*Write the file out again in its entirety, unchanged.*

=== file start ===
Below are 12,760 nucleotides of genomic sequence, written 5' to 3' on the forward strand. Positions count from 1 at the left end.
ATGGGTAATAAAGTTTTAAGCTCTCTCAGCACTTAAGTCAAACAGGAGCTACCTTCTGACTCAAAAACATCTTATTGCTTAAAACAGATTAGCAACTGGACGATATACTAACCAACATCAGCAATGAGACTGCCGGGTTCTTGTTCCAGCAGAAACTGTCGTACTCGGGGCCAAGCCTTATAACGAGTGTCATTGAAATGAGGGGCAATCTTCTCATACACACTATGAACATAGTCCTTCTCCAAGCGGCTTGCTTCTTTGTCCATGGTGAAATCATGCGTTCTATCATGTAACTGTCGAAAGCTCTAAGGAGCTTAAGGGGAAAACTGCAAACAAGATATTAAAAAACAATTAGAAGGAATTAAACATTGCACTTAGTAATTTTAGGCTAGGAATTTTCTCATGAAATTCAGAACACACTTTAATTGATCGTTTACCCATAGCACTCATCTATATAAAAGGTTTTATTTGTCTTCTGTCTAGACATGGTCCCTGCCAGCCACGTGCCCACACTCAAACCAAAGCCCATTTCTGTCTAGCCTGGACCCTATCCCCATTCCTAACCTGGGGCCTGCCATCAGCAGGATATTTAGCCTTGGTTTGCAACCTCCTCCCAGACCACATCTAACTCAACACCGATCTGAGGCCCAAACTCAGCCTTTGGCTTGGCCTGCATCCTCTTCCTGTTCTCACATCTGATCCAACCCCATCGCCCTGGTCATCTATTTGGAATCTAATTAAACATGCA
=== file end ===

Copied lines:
Below are 12,760 nucleotides of genomic sequence, written 5' to 3' on the forward strand. Positions count from 1 at the left end.
ATGGGTAATAAAGTTTTAAGCTCTCTCAGCACTTAAGTCAAACAGGAGCTACCTTCTGACTCAAAAACATCTTATTGCTTAAAACAGATTAGCAACTGGACGATATACTAACCAACATCAGCAATGAGACTGCCGGGTTCTTGTTCCAGCAGAAACTGTCGTACTCGGGGCCAAGCCTTATAACGAGTGTCATTGAAATGAGGGGCAATCTTCTCATACACACTATGAACATAGTCCTTCTCCAAGCGGCTTGCTTCTTTGTCCATGGTGAAATCATGCGTTCTATCATGTAACTGTCGAAAGCTCTAAGGAGCTTAAGGGGAAAACTGCAAACAAGATATTAAAAAACAATTAGAAGGAATTAAACATTGCACTTAGTAATTTTAGGCTAGGAATTTTCTCATGAAATTCAGAACACACTTTAATTGATCGTTTACCCATAGCACTCATCTATATAAAAGGTTTTATTTGTCTTCTGTCTAGACATGGTCCCTGCCAGCCACGTGCCCACACTCAAACCAAAGCCCATTTCTGTCTAGCCTGGACCCTATCCCCATTCCTAACCTGGGGCCTGCCATCAGCAGGATATTTAGCCTTGGTTTGCAACCTCCTCCCAGACCACATCTAACTCAACACCGATCTGAGGCCCAAACTCAGCCTTTGGCTTGGCCTGCATCCTCTTCCTGTTCTCACATCTGATCCAACCCCATCGCCCTGGTCATCTATTTGGAATCTAATTAAACATGCA